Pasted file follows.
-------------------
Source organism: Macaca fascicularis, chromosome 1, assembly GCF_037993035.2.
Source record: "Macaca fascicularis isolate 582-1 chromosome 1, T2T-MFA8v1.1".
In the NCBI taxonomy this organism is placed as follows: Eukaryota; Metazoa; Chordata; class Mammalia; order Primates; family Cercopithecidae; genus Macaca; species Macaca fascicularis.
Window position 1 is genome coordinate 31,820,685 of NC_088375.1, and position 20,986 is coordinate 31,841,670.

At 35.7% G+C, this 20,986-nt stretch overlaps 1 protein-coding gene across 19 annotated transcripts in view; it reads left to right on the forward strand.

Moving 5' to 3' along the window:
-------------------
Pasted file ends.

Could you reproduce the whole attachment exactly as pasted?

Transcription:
Source organism: Macaca fascicularis, chromosome 1, assembly GCF_037993035.2.
Source record: "Macaca fascicularis isolate 582-1 chromosome 1, T2T-MFA8v1.1".
In the NCBI taxonomy this organism is placed as follows: Eukaryota; Metazoa; Chordata; class Mammalia; order Primates; family Cercopithecidae; genus Macaca; species Macaca fascicularis.
Window position 1 is genome coordinate 31,820,685 of NC_088375.1, and position 20,986 is coordinate 31,841,670.

At 35.7% G+C, this 20,986-nt stretch overlaps 1 protein-coding gene across 19 annotated transcripts in view; it reads left to right on the forward strand.

Moving 5' to 3' along the window: